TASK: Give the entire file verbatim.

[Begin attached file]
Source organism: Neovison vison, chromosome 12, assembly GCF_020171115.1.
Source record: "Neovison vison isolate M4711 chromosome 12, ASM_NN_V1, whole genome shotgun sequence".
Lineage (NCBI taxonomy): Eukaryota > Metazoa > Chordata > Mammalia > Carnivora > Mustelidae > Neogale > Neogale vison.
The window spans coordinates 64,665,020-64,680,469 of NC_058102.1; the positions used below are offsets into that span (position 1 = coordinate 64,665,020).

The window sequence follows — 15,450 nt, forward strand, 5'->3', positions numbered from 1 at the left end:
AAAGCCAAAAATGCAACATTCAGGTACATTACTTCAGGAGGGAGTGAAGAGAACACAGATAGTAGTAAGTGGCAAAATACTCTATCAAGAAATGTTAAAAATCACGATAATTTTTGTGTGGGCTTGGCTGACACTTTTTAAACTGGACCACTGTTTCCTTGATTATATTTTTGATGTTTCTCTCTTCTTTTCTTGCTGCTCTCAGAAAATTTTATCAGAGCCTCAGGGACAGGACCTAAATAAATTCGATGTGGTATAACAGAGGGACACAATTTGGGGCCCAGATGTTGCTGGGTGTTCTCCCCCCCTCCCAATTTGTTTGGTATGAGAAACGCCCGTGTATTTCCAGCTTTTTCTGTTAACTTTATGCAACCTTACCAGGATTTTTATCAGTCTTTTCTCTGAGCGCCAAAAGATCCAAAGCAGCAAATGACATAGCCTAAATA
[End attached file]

Source organism: Neovison vison, chromosome 12, assembly GCF_020171115.1.
Source record: "Neovison vison isolate M4711 chromosome 12, ASM_NN_V1, whole genome shotgun sequence".
Lineage (NCBI taxonomy): Eukaryota > Metazoa > Chordata > Mammalia > Carnivora > Mustelidae > Neogale > Neogale vison.
The window spans coordinates 64,665,020-64,680,469 of NC_058102.1; the positions used below are offsets into that span (position 1 = coordinate 64,665,020).

The window sequence follows — 15,450 nt, forward strand, 5'->3', positions numbered from 1 at the left end:
AAAGCCAAAAATGCAACATTCAGGTACATTACTTCAGGAGGGAGTGAAGAGAACACAGATAGTAGTAAGTGGCAAAATACTCTATCAAGAAATGTTAAAAATCACGATAATTTTTGTGTGGGCTTGGCTGACACTTTTTAAACTGGACCACTGTTTCCTTGATTATATTTTTGATGTTTCTCTCTTCTTTTCTTGCTGCTCTCAGAAAATTTTATCAGAGCCTCAGGGACAGGACCTAAATAAATTCGATGTGGTATAACAGAGGGACACAATTTGGGGCCCAGATGTTGCTGGGTGTTCTCCCCCCCTCCCAATTTGTTTGGTATGAGAAACGCCCGTGTATTTCCAGCTTTTTCTGTTAACTTTATGCAACCTTACCAGGATTTTTATCAGTCTTTTCTCTGAGCGCCAAAAGATCCAAAGCAGCAAATGACATAGCCTAAATA